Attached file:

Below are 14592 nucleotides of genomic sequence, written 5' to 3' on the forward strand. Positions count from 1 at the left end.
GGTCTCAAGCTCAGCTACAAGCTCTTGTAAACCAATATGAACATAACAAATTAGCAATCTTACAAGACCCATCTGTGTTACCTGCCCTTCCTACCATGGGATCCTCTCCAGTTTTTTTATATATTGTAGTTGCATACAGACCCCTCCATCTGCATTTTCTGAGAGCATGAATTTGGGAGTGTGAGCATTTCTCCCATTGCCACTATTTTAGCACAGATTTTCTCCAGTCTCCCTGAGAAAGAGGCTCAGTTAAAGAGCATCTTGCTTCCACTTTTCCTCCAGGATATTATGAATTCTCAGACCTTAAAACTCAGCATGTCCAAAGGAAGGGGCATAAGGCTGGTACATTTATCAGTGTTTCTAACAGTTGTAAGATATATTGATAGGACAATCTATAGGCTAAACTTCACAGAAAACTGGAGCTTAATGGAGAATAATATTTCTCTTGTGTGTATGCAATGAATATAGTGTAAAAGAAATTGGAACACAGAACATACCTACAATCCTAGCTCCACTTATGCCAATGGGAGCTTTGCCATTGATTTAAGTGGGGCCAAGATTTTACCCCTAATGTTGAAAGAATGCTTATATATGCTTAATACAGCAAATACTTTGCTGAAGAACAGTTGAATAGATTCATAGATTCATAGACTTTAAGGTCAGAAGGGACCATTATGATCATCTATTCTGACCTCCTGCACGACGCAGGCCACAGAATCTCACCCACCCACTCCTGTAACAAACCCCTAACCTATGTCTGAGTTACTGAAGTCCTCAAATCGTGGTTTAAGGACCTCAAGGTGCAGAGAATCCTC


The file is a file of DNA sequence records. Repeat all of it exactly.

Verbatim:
Below are 14592 nucleotides of genomic sequence, written 5' to 3' on the forward strand. Positions count from 1 at the left end.
GGTCTCAAGCTCAGCTACAAGCTCTTGTAAACCAATATGAACATAACAAATTAGCAATCTTACAAGACCCATCTGTGTTACCTGCCCTTCCTACCATGGGATCCTCTCCAGTTTTTTTATATATTGTAGTTGCATACAGACCCCTCCATCTGCATTTTCTGAGAGCATGAATTTGGGAGTGTGAGCATTTCTCCCATTGCCACTATTTTAGCACAGATTTTCTCCAGTCTCCCTGAGAAAGAGGCTCAGTTAAAGAGCATCTTGCTTCCACTTTTCCTCCAGGATATTATGAATTCTCAGACCTTAAAACTCAGCATGTCCAAAGGAAGGGGCATAAGGCTGGTACATTTATCAGTGTTTCTAACAGTTGTAAGATATATTGATAGGACAATCTATAGGCTAAACTTCACAGAAAACTGGAGCTTAATGGAGAATAATATTTCTCTTGTGTGTATGCAATGAATATAGTGTAAAAGAAATTGGAACACAGAACATACCTACAATCCTAGCTCCACTTATGCCAATGGGAGCTTTGCCATTGATTTAAGTGGGGCCAAGATTTTACCCCTAATGTTGAAAGAATGCTTATATATGCTTAATACAGCAAATACTTTGCTGAAGAACAGTTGAATAGATTCATAGATTCATAGACTTTAAGGTCAGAAGGGACCATTATGATCATCTATTCTGACCTCCTGCACGACGCAGGCCACAGAATCTCACCCACCCACTCCTGTAACAAACCCCTAACCTATGTCTGAGTTACTGAAGTCCTCAAATCGTGGTTTAAGGACCTCAAGGTGCAGAGAATCCTC